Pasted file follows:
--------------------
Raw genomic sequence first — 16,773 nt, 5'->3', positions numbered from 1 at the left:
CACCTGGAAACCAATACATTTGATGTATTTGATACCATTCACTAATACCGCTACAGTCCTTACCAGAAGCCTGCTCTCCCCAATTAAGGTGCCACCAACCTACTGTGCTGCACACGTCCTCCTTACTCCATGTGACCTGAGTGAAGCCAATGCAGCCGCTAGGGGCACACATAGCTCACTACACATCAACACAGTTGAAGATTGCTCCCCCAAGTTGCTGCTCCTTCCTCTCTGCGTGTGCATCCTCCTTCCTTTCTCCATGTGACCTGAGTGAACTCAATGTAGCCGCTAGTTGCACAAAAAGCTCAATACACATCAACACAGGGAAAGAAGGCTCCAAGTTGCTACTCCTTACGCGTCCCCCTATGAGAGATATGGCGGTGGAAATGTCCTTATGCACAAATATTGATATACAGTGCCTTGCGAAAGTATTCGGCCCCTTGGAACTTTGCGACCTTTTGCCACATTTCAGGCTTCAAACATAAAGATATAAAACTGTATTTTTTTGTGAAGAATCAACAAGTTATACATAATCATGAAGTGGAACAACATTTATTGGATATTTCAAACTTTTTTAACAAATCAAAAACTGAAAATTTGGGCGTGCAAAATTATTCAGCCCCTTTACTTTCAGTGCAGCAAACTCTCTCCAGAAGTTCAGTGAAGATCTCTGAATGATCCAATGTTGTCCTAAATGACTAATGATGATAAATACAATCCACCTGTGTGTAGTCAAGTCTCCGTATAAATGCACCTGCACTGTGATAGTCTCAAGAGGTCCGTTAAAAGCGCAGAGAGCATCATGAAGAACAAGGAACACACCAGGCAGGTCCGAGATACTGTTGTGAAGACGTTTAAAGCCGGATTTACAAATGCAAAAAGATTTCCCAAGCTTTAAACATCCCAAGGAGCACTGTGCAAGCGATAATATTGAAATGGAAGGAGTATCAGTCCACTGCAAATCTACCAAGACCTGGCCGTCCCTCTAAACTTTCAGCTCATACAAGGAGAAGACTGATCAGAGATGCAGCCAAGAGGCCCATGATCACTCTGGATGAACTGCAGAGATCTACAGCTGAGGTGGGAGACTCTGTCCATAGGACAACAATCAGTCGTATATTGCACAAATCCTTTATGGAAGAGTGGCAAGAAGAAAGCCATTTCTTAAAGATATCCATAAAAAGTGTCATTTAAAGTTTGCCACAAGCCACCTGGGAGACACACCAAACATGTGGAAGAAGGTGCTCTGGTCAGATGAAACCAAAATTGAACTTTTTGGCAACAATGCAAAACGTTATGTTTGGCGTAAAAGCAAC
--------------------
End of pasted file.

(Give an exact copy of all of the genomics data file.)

Raw genomic sequence first — 16,773 nt, 5'->3', positions numbered from 1 at the left:
CACCTGGAAACCAATACATTTGATGTATTTGATACCATTCACTAATACCGCTACAGTCCTTACCAGAAGCCTGCTCTCCCCAATTAAGGTGCCACCAACCTACTGTGCTGCACACGTCCTCCTTACTCCATGTGACCTGAGTGAAGCCAATGCAGCCGCTAGGGGCACACATAGCTCACTACACATCAACACAGTTGAAGATTGCTCCCCCAAGTTGCTGCTCCTTCCTCTCTGCGTGTGCATCCTCCTTCCTTTCTCCATGTGACCTGAGTGAACTCAATGTAGCCGCTAGTTGCACAAAAAGCTCAATACACATCAACACAGGGAAAGAAGGCTCCAAGTTGCTACTCCTTACGCGTCCCCCTATGAGAGATATGGCGGTGGAAATGTCCTTATGCACAAATATTGATATACAGTGCCTTGCGAAAGTATTCGGCCCCTTGGAACTTTGCGACCTTTTGCCACATTTCAGGCTTCAAACATAAAGATATAAAACTGTATTTTTTTGTGAAGAATCAACAAGTTATACATAATCATGAAGTGGAACAACATTTATTGGATATTTCAAACTTTTTTAACAAATCAAAAACTGAAAATTTGGGCGTGCAAAATTATTCAGCCCCTTTACTTTCAGTGCAGCAAACTCTCTCCAGAAGTTCAGTGAAGATCTCTGAATGATCCAATGTTGTCCTAAATGACTAATGATGATAAATACAATCCACCTGTGTGTAGTCAAGTCTCCGTATAAATGCACCTGCACTGTGATAGTCTCAAGAGGTCCGTTAAAAGCGCAGAGAGCATCATGAAGAACAAGGAACACACCAGGCAGGTCCGAGATACTGTTGTGAAGACGTTTAAAGCCGGATTTACAAATGCAAAAAGATTTCCCAAGCTTTAAACATCCCAAGGAGCACTGTGCAAGCGATAATATTGAAATGGAAGGAGTATCAGTCCACTGCAAATCTACCAAGACCTGGCCGTCCCTCTAAACTTTCAGCTCATACAAGGAGAAGACTGATCAGAGATGCAGCCAAGAGGCCCATGATCACTCTGGATGAACTGCAGAGATCTACAGCTGAGGTGGGAGACTCTGTCCATAGGACAACAATCAGTCGTATATTGCACAAATCCTTTATGGAAGAGTGGCAAGAAGAAAGCCATTTCTTAAAGATATCCATAAAAAGTGTCATTTAAAGTTTGCCACAAGCCACCTGGGAGACACACCAAACATGTGGAAGAAGGTGCTCTGGTCAGATGAAACCAAAATTGAACTTTTTGGCAACAATGCAAAACGTTATGTTTGGCGTAAAAGCAAC